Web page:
A covenant is a solemn agreement. A promise to do, or not do something.
The form in which we are most familiar with it is marriage.
The promise of one man and one woman to love and care for each other, a commitment.
In this reading, God is making a covenant, a promise – and he seals it, not with a kiss or a ring, but a rainbow.
God makes his promise with Noah and all his descendants – and with every living creature on earth – so no one is excluded.
The promise he makes is:
Never again will all life be cut off by the waters of a flood; never again will there be a flood to destroy the earth. (Genesis 9:11).
God has done with that, the world had got into such a state that it needed a clean start, God has washed it clean, and he won’t be doing it again. He promises – and gives the rainbow as a sign – and every time there is a rainbow it is a reminder of that promise.
The interesting thing is that though this is a covenant, no promise in return is required from Noah. This is what God is going to do, it is his free will promise to creation. God jut offers it – what an awesome and generous God.
But with receiving God’s precious gifts and promises does come responsibility. Sometimes we may wonder that God has forgotten his promise, when we hear of monsoons and mudslides and flooding caused by torrential rain – but more often it is us collectively, who have forgotten our global responsibility to use wisely the resources God has given to us. We too are called not to drown others by our wants and what we think we need.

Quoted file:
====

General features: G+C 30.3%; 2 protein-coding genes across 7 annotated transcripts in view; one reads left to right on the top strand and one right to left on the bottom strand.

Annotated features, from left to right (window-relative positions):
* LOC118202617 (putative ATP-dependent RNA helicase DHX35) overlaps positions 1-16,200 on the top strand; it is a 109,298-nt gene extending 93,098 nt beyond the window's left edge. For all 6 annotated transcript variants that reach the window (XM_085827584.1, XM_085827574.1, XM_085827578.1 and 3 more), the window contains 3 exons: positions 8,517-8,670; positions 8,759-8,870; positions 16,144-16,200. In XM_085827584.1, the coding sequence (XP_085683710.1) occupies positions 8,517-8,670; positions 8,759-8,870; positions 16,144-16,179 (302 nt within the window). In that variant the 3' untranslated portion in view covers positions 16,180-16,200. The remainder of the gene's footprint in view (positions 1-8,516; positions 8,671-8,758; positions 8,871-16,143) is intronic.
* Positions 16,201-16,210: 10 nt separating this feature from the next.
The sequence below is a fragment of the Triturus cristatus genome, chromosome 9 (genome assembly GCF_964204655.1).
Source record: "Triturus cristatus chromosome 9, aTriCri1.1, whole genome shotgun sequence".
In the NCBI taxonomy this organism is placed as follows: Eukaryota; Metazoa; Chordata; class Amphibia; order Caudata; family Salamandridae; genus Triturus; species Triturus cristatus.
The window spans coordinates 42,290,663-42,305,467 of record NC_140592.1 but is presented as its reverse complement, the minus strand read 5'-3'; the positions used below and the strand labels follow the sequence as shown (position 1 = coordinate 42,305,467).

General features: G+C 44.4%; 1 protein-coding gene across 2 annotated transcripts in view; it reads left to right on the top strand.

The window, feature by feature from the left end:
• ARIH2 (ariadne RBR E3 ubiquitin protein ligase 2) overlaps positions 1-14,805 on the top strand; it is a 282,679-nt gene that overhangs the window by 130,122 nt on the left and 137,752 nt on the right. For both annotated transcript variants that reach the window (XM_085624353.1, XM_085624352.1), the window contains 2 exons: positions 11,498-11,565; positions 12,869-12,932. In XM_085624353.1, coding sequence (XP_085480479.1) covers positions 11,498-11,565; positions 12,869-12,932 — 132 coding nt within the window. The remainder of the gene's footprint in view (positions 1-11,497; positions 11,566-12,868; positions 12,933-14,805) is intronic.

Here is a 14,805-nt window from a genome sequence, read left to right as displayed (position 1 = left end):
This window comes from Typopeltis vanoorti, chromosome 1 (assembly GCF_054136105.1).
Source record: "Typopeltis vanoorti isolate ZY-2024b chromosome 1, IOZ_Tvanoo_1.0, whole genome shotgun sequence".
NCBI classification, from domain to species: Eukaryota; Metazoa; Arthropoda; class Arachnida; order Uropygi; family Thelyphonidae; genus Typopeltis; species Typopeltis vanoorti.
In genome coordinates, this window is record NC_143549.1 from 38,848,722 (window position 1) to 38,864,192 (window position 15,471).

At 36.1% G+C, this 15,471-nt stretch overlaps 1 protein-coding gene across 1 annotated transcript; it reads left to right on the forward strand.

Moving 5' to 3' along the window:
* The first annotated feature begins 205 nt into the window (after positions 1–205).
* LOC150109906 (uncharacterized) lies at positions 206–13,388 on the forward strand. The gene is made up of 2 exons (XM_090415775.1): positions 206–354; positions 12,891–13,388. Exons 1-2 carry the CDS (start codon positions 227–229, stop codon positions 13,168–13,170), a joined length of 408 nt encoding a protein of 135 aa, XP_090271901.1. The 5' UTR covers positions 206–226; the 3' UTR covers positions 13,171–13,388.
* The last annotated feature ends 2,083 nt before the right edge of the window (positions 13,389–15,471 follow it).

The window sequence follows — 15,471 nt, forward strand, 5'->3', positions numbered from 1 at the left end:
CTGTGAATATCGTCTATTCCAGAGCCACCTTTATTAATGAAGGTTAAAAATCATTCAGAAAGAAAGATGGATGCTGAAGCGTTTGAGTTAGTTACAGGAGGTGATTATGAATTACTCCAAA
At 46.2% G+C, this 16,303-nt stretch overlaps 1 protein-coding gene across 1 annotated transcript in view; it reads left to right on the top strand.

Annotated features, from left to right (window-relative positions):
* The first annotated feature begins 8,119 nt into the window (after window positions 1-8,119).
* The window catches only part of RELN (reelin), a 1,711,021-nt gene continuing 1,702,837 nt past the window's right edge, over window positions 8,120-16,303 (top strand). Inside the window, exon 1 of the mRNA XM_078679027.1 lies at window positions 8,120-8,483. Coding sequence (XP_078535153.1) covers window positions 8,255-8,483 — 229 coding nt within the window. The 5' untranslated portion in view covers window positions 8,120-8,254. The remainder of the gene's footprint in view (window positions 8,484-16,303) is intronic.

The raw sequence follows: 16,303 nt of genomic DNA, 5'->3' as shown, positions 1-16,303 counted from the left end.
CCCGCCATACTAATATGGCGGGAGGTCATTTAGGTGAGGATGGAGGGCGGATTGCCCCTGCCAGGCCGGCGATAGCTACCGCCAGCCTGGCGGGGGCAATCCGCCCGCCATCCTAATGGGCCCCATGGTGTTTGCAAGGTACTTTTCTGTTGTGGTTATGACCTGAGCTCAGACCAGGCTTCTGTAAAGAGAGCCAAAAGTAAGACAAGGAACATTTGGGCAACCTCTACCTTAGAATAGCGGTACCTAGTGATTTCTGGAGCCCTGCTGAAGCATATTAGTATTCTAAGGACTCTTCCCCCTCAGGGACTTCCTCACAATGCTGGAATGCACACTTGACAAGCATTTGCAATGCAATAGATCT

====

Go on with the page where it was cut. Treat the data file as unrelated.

God wants not to destroy us, but to give life. Will we receive it? Will we do our bit to make sure we are not destroying others?
God remains faithful to us, will we be faithful to him in how we live our lives?
Thank you God
for your faithfulness to us,
that you offer us life.
the times when I would rather choose the way of destruction,
may I not be drowning others with my thoughtlessness and carelessness.
May I seek the way of your life
and be faithful in it.